October 10, 2006 By Paul W. Taylor
If such wake-up calls really worked, 9/11 would have galvanized, not fractured, the national will; hurricanes Katrina and Rita would have made it "cool" to be seen in public with emergency management personnel; and the storms' aftermath, coupled with last spring's massive street demonstrations that mobilized the Latino community, would have sustained a public conversation about social justice.
For those concerned with infrastructure issues, the blackout that rippled across the Northeast in August 2003 raised questions about the nation's electrical grid. In the absence of answers, cities from New York to Los Angeles limped through this summer's heat wave, which pushed electrical capacity to the breaking point again. Escalating oil prices supposedly were a wake-up call for energy independence, yet consumption rose with the prices at the pump this year. Closer to where we work, the efforts related to Y2K remediation sounded a wake-up call about the worrisome state of system documentation. Five years later, those who have carried mental maps of the systems in their heads are now eligible for retirement.
Congressional committees, academicians, an increasingly involved media, watchdog groups and activists keep sounding the alarm on a number of these fronts -- but the collective response is to hit the snooze button.
The sputnik fallacy risks lulling us into equating the space race with the rather more complex challenges of global competition, climate change, pandemic control and disease eradication, and peaceful coexistence. The debate over the future of America's middle class and the country's leadership position in original research, innovation and adoption of new methods has become analogized in books arguing about the planet's contour -- flat, tilted or still round -- without getting traction for their calls for more innovation, math and science, and basic research. Perhaps it is a function of wake-up call fatigue. The term has been used to instantly analyze everything from the drinking habits of Hollywood starlets and the dark side of social networking sites to the defining events of our time. At the level of global geopolitics, the alarm was said to have sounded in Lebanon in 1983 ... and again this year. Bombings in Bali, London, Madrid and Mumbai echoed the wake-up call heard in the U.S. five years ago on that fateful fall morning.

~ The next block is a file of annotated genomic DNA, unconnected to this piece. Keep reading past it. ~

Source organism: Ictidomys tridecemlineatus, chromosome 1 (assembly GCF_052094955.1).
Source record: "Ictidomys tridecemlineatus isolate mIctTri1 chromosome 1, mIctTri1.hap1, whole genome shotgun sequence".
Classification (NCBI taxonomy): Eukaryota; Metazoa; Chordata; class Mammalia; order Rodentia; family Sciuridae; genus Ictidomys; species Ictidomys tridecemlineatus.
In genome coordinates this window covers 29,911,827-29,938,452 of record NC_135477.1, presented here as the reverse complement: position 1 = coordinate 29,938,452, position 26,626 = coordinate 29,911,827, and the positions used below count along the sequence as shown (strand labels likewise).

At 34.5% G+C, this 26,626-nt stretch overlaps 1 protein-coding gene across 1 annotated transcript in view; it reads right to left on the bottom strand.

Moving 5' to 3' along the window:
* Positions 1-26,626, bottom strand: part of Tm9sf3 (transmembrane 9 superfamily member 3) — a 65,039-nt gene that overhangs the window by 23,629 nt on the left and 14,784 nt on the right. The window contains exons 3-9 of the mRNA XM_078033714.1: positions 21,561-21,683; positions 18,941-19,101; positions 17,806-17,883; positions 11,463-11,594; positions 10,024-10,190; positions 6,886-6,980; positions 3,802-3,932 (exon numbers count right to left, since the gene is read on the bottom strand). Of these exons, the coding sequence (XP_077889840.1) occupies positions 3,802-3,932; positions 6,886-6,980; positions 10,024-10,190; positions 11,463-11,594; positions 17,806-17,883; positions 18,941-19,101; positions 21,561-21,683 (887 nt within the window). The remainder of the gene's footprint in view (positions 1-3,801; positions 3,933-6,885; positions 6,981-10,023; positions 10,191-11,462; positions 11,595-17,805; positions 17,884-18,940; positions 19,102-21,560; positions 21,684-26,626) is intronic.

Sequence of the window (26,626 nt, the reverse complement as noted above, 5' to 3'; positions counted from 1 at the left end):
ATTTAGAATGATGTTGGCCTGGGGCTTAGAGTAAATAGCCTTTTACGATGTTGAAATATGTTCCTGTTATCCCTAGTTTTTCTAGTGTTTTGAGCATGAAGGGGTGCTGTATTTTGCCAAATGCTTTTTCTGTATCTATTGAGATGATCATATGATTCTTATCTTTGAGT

Earlier this year, Mary Sue Coleman, president of the University of Michigan, told the National Press Club why she thinks we slumber. "We have no enemy, except perhaps ourselves. Our national priorities are not necessarily shared priorities, as any observer of Congress -- or American culture, for that matter -- knows. There's not a whole lot that we rally behind together as a society, except perhaps who should be the next American Idol."
In a straw poll earlier this year by their national organization, the majority of state CIOs seemed to be in touch with their inner Simon Cowell. More than 70 percent responded that CIOs are less defensive or less likely to look over their shoulders than they once were. Yet three-quarters cited external factors for perpetuating the continuingly high turnover among public CIOs -- others' unrealistic expectations (15 percent), insufficient understanding of the needed change by executives (33 percent) and inadequate resources (26 percent). They also have a dim view for 2007's contestants, 59 percent agreeing that legislators elected next month "will be clueless about state government IT."
It was only a straw poll, which holds out the possibility that there is more hope than the numbers suggest. Yet there is something of a wake-up call in all of this -- the public-sector IT community has largely failed to rally its friends and natural allies in the cause of government modernization around external catalysts that dwarf sputnik. So the conversation with executives and legislators must necessarily begin again -- not about shared services, but shared priorities.
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